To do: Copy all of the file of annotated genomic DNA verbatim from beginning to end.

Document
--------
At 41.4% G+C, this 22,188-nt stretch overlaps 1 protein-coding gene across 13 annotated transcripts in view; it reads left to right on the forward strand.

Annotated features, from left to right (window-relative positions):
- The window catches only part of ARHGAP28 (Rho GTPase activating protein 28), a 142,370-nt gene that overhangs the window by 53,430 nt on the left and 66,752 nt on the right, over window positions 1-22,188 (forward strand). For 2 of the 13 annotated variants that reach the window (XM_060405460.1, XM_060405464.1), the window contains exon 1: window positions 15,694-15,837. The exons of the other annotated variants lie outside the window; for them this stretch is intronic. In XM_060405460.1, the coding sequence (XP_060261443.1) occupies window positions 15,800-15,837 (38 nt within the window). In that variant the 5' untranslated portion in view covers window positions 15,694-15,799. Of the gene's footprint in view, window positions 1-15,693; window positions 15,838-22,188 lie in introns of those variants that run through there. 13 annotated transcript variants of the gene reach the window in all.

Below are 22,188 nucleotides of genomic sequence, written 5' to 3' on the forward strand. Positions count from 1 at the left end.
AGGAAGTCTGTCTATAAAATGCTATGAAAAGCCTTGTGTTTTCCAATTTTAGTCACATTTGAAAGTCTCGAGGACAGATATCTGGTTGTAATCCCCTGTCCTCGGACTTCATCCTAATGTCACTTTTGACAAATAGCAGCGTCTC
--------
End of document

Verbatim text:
At 41.4% G+C, this 22,188-nt stretch overlaps 1 protein-coding gene across 13 annotated transcripts in view; it reads left to right on the forward strand.

Annotated features, from left to right (window-relative positions):
- The window catches only part of ARHGAP28 (Rho GTPase activating protein 28), a 142,370-nt gene that overhangs the window by 53,430 nt on the left and 66,752 nt on the right, over window positions 1-22,188 (forward strand). For 2 of the 13 annotated variants that reach the window (XM_060405460.1, XM_060405464.1), the window contains exon 1: window positions 15,694-15,837. The exons of the other annotated variants lie outside the window; for them this stretch is intronic. In XM_060405460.1, the coding sequence (XP_060261443.1) occupies window positions 15,800-15,837 (38 nt within the window). In that variant the 5' untranslated portion in view covers window positions 15,694-15,799. Of the gene's footprint in view, window positions 1-15,693; window positions 15,838-22,188 lie in introns of those variants that run through there. 13 annotated transcript variants of the gene reach the window in all.

Below are 22,188 nucleotides of genomic sequence, written 5' to 3' on the forward strand. Positions count from 1 at the left end.
AGGAAGTCTGTCTATAAAATGCTATGAAAAGCCTTGTGTTTTCCAATTTTAGTCACATTTGAAAGTCTCGAGGACAGATATCTGGTTGTAATCCCCTGTCCTCGGACTTCATCCTAATGTCACTTTTGACAAATAGCAGCGTCTC